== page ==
Mongolian Certification Authority MonPass BreachedAvast: This Supply Chain Attack Used Cobalt Strike
Researchers at Avast discovered a compromised server belonging to MonPass, a certification authority in Mongolia, that may have been breached eight times.
Avast, a Czech cybersecurity software company, says the researchers uncovered eight web shells and backdoors in a public web server hosted by MonPass.
This supply chain attack was backdoored with Cobalt Strike binaries in MonPass' official client, Avast says. The backdoor was active and available to download on the official app site from Feb. 8 to March 3, Avast says.
"We immediately notified MonPass on April 22, 2021, of our findings and encouraged them to address their compromised server and notify those who downloaded the backdoored client," Avast says. The exact details of how the MonPass server was breached are unknown, the researchers say.
Avast did not attribute the breach to an attack group. "It’s clear that the attackers intended to spread malware to users in Mongolia by compromising a trustworthy source, which in this case is a CA in Mongolia," the company says.
Researchers say anyone who downloaded the MonPass client between Feb. 8 and March 3 should take steps to look for and remove the client and the backdoor it installed.
A spokesperson for MonPass was not immediately available to comment.
The malicious installer used by the attacker is an unsigned Portable Executable file, which starts after downloading the legitimate version of the installer from the MonPass official website, Avast says.
"This legitimate version is dropped to the C:UsersPublic folder and executed under a new process. This guarantees that the installer behaves as expected, meaning that a regular user is unlikely to notice anything suspicious," the researcher say.
Avast researchers found that the attackers used steganography - code hidden in images - to transfer shellcode to their victims. Upon execution, the malware downloaded a bitmap image file. The researchers note that the download was performed in two HTTP requests, which they say is unusual.
"The first request uses the HEAD method to retrieve the Content-Length, followed by a second GET request to actually download the image. After the picture is downloaded, the malware extracts the encrypted payload," the researchers note. "The hidden data is expected to be up to 0x76C bytes. Starting with the 3rd byte in image data it copies each 4th byte. The resulting data represents an ASCII string of hexadecimal characters which is later decoded into their respective binary values. These bytes are then XOR decrypted using the hardcoded key miat_mg, resulting in a Cobalt-Strike beacon."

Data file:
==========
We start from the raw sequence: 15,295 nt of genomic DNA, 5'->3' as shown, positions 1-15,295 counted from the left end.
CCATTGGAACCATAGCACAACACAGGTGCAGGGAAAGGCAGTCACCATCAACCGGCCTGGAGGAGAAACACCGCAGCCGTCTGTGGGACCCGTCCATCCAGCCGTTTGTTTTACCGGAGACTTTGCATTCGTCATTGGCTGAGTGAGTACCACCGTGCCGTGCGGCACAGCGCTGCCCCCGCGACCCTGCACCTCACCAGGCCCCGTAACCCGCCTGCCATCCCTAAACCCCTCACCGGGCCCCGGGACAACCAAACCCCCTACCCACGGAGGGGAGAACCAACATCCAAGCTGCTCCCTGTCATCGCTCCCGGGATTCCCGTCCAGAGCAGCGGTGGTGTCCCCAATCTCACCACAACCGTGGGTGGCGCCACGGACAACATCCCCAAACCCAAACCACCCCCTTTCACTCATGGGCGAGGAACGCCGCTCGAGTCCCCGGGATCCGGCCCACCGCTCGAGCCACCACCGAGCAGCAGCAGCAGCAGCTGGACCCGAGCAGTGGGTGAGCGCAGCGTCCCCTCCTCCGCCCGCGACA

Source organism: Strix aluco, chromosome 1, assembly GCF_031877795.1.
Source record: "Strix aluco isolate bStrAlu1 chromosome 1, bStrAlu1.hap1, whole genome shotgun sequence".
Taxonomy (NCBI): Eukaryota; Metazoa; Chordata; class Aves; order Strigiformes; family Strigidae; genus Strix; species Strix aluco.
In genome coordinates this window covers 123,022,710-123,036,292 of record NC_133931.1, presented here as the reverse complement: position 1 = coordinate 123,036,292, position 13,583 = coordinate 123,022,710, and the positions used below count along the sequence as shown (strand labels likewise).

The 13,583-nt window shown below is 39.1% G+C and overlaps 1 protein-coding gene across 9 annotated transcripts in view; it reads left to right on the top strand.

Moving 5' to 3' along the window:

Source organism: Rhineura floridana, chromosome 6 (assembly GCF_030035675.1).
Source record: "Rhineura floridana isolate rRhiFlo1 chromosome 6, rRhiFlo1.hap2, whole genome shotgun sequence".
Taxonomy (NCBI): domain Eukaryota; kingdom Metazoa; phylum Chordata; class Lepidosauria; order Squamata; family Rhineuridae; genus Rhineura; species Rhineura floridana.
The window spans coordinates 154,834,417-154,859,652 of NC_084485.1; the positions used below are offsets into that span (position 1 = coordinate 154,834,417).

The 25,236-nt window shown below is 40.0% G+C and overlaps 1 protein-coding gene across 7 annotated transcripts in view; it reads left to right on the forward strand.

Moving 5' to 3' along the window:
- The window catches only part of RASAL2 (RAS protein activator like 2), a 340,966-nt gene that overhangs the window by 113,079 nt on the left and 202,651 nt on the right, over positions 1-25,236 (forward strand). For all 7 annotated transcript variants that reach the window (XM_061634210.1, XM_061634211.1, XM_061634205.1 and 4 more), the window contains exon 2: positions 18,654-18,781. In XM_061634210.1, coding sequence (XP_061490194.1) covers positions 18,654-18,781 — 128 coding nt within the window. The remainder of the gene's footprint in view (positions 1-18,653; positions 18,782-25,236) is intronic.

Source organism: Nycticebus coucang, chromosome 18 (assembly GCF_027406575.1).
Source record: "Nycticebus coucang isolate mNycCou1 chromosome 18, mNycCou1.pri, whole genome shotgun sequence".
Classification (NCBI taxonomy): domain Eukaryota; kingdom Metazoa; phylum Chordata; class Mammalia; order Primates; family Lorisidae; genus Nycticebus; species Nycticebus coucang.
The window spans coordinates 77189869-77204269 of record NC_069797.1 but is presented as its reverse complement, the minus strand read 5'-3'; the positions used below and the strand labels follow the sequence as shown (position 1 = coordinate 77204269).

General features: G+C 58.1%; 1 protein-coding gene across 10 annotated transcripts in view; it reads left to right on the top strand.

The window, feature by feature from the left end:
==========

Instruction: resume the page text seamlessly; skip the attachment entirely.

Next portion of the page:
The researchers say they observed multiple versions of this backdoored installer, each with slightly modified decryptors. In one of the versions, researchers observed that the XOR decryption was stripped, whereas in other versions, basic anti-analysis tricks were stripped.
In the backdoored installer, researchers also observed basic anti-analysis techniques used in an attempt to avoid detection.
"We observed checks for the number of processors using the GetSystemInfo function, the amount of physical memory using the GlobalMemoryStatusEx function and the disk capacity using the IOCTL_DISK_GET_DRIVE_GEOMETRY IOCTL call. If any of the obtained values are suspiciously low, the malware terminates immediately," researchers note.
While analyzing the attackers’ command and control, researchers checked the malicious web server hxxps://jquery-code.ml, from which Browser_plugin.exe has been downloading.
"The malicious web server looks identical to the legitimate one https://code.jquery.com/; the difference is the certificate. The legitimate server https://code.jquery.com is signed by Sectigo Limited, while the malicious server is signed by Cloudflare, Inc.," the researchers note.
Timeline of Events
Avast researchers say that they discovered the backdoor installer on March 24 and made initial contact on April 8 with Monpass through CERT Mongolia, providing their findings.
On April 20, MonPass made first contact and shared a forensic image of an infected web server with Avast Threat Labs. On April 22, Avast provided details about the incident and findings from the forensics image in a call with MonPass and CERT Mongolia.
After two follow-up emails on May 3 and May 10, MonPass replied June 4, asking for information already provided on April 22, Avast says. So, Avast sent follow-up emails on June 14 and 29, with its last email indicating its plans to publish and including a draft of a blog on the situation for feedback.
On June 29, MonPass responded, saying it had resolved the issues and notified affected customers, Avast says.
Increased Use of Cobalt Strike
Last month, Proofpoint reported that the legitimate security penetration testing tool Cobalt Strike is increasingly being used by threat groups, especially those that are less technically proficient.
Proofpoint researchers say that the number of attacks using Cobalt Strike increased 161% between 2019 and 2020, and the tool remains a high-volume threat in 2021. It's been used in a wide variety of attacks - including the SolarWinds supply chain attack - and for cyberespionage campaigns.
"Cobalt Strike is used by a diverse array of threat actors, and while it is not unusual for cybercriminal and APT actors to leverage similar tooling in their campaigns, Cobalt Strike is unique in that its built-in capabilities enable it to be quickly deployed and operationalized regardless of actor sophistication or access to human or financial resources," Proofpoint said.